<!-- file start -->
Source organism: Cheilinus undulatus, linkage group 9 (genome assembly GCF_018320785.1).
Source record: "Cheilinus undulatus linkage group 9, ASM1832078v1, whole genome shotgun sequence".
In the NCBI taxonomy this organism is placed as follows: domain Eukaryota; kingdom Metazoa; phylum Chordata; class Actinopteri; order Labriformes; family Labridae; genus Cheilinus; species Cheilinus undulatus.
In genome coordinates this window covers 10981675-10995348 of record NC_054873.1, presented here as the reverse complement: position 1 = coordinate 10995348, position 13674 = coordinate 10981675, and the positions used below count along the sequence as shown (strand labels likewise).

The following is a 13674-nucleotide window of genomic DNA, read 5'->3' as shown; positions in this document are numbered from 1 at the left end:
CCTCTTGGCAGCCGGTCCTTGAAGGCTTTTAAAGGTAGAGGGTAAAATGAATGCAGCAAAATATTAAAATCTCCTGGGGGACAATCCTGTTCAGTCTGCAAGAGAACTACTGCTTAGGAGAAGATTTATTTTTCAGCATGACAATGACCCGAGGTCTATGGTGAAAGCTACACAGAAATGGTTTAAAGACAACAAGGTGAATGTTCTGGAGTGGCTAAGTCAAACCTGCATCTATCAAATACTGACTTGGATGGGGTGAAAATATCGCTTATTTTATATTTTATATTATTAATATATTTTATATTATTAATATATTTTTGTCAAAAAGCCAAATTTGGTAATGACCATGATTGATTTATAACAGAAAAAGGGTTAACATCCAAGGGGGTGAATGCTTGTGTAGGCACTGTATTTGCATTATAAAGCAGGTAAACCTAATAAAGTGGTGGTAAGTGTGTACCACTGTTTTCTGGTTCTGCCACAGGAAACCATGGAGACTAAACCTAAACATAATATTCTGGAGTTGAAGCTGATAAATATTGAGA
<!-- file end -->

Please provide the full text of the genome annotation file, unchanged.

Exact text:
Source organism: Cheilinus undulatus, linkage group 9 (genome assembly GCF_018320785.1).
Source record: "Cheilinus undulatus linkage group 9, ASM1832078v1, whole genome shotgun sequence".
In the NCBI taxonomy this organism is placed as follows: domain Eukaryota; kingdom Metazoa; phylum Chordata; class Actinopteri; order Labriformes; family Labridae; genus Cheilinus; species Cheilinus undulatus.
In genome coordinates this window covers 10981675-10995348 of record NC_054873.1, presented here as the reverse complement: position 1 = coordinate 10995348, position 13674 = coordinate 10981675, and the positions used below count along the sequence as shown (strand labels likewise).

The following is a 13674-nucleotide window of genomic DNA, read 5'->3' as shown; positions in this document are numbered from 1 at the left end:
CCTCTTGGCAGCCGGTCCTTGAAGGCTTTTAAAGGTAGAGGGTAAAATGAATGCAGCAAAATATTAAAATCTCCTGGGGGACAATCCTGTTCAGTCTGCAAGAGAACTACTGCTTAGGAGAAGATTTATTTTTCAGCATGACAATGACCCGAGGTCTATGGTGAAAGCTACACAGAAATGGTTTAAAGACAACAAGGTGAATGTTCTGGAGTGGCTAAGTCAAACCTGCATCTATCAAATACTGACTTGGATGGGGTGAAAATATCGCTTATTTTATATTTTATATTATTAATATATTTTATATTATTAATATATTTTTGTCAAAAAGCCAAATTTGGTAATGACCATGATTGATTTATAACAGAAAAAGGGTTAACATCCAAGGGGGTGAATGCTTGTGTAGGCACTGTATTTGCATTATAAAGCAGGTAAACCTAATAAAGTGGTGGTAAGTGTGTACCACTGTTTTCTGGTTCTGCCACAGGAAACCATGGAGACTAAACCTAAACATAATATTCTGGAGTTGAAGCTGATAAATATTGAGA